Jakob RowlinsonIn Conversation
Jakob Rowlinson: I was working at the weekend, and I must have been one of the only queers who didn’t go to Mighty Hoopla. Did you go?
Ashley Joiner: I did go. I was going to say I’m newly sober but it’s been a year. It was my first big event being sober.
JR: Congratulations, a year is a big milestone.
AJ: Yeah, thanks. It was interesting to see sober, because usually I’m not. It was great just to people-watch, and Sonique was amazing.
JR: Yes, yes yes. I saw everyone posting about her.
AJ: I would say that was my favourite part. Also, Gabrielle was amazing, because we’re all there thinking we’re super cool and then Gabrielle comes on and we’re singing along like we’re nine years old and in our Mum’s car. It was very that vibe. SO yeah, congrats on the show. How are you feeling?
JR: Really good now. I guess the show has been a long time in the planning. Quench is run by Guy Oliver and Lindsey Mendick, and they have got this amazing space in Margate that they launched at the beginning go the year. Because of Covid and the obvious delays my solo show was pushed back till this August, and so I’ve been sitting on this exhibition for a really long time now. As it was my lockdown project, I guess there were a lot of mixed emotions for me during the opening. Of course I’ve also put a lot of expectations on myself about how the show will be received, but I’m now at a place where I'm really happy with it. It’s also great to be working in Margate because there’s such a vibrant queer community here which adds an extra sense of importance to the work.
AJ: How does it feel to have finally birthed it?
JR: I'm quite good at letting go once it’s all done. I like to install and get out. I just posted today an article in iD by Will Ballantyne-Reid. He had written it a couple of weeks prior and it's a beautiful text based on my work for the show, but after reading it I just felt this elation from all these different things coming together. I feel good. I know that's a weird thing to say but I feel really proud of myself.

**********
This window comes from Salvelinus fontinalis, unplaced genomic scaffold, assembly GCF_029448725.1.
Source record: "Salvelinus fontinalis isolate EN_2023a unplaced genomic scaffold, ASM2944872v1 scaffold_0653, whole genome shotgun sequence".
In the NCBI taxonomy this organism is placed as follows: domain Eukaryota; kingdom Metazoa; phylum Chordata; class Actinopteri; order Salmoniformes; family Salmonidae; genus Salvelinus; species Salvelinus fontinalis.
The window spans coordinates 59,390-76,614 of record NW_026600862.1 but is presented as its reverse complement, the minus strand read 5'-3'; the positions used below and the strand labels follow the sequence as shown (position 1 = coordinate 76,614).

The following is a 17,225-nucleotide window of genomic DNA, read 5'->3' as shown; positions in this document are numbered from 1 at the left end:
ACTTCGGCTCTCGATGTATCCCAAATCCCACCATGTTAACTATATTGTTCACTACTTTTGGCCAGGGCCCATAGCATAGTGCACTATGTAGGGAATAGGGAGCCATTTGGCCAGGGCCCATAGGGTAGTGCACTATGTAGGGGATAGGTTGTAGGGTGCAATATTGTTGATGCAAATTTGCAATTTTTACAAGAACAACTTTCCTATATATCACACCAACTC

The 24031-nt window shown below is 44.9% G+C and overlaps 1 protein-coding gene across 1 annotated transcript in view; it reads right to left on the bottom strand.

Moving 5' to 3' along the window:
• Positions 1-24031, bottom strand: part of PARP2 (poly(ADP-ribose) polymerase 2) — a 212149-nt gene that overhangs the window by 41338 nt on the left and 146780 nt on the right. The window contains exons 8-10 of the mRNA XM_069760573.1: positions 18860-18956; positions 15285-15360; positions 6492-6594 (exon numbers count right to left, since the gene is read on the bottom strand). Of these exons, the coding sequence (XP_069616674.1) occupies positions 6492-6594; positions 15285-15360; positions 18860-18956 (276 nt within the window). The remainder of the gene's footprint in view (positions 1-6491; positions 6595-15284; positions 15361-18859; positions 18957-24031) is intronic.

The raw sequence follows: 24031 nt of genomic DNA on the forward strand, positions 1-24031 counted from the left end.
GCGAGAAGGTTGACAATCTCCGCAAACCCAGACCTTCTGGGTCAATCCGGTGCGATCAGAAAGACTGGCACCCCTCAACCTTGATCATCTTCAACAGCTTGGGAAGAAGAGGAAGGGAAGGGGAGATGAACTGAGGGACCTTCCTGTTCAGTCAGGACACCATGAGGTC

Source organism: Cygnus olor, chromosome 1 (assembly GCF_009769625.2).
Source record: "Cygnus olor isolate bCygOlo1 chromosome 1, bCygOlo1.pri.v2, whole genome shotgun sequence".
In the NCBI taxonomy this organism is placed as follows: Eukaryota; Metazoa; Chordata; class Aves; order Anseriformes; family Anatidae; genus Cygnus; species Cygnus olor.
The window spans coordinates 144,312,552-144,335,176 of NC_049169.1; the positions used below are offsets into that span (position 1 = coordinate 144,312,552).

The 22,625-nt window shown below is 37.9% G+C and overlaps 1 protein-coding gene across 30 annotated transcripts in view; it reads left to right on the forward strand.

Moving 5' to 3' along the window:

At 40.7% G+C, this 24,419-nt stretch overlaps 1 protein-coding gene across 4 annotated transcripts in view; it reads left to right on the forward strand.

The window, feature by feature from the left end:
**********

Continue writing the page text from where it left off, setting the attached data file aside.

AJ: Absolutely, you totally should! Revel in it!
JR: For sure.
AJ: For anyone to achieve anything during lockdown is a major achievement. We had so much else to contend with. To have a full body of work at the end of it is amazing.
JR: And I guess whenever anyone shares their work it’s quite a vulnerable moment and it takes practice to be so vulnerable. Not that my work is particularly autobiographical but it does have some elements that are quite sensitive to me.
AJ: Is the queerness in your work relatively new or has it always been present?
JR: I would say that it's only in the last two or three years that I have started to bring this into my practice. My work has often been about playing with archives and blending fact and fiction. But around three years ago I began actively trying to queer the archive. Really trying to play with the past as a medium became very interesting, and super important because so much of our history has been erased. There is a lot of great work being done by archivists, researchers and historians, but often there's only so far people working with evidence and facts can go. So as an artist I can push it further, I can use speculative fiction, which isn’t the same as just making things up, but rather I can suggest things to fill in the blanks. And I guess my current show is doing these things, but it's also about queer ecology and building on the idea of nature as being inherently queer.
AJ: Tell me more about Hildegard von Bingen.
JR: Hildegard Von Bingen was an incredible woman. She's like Mother Teresa, Beyonce and Ursula von der Leyen rolled into one! She was a mystic, an extraordinary composer, and a sort of political operator, who was arguing with the top brass in the church and local government to get what she felt was important. And there's lots of scholarship done on her, but often aspects of her personal life are glossed over. It's so obvious that she was in love with another woman, and not necessarily in a sexual relationship but definitely having a romantic one, yet very few people in academia want to acknowledge it. In many ways she was also a product of her time and incredibly conservative, but she has a kind of cult following now and is regarded as influencing alternative medicine therapies. She wrote a lot about midwifery and was really interested in studying the body, the impact of different herbs and medicines, and expanding knowledge in a less philosophical and more practical way.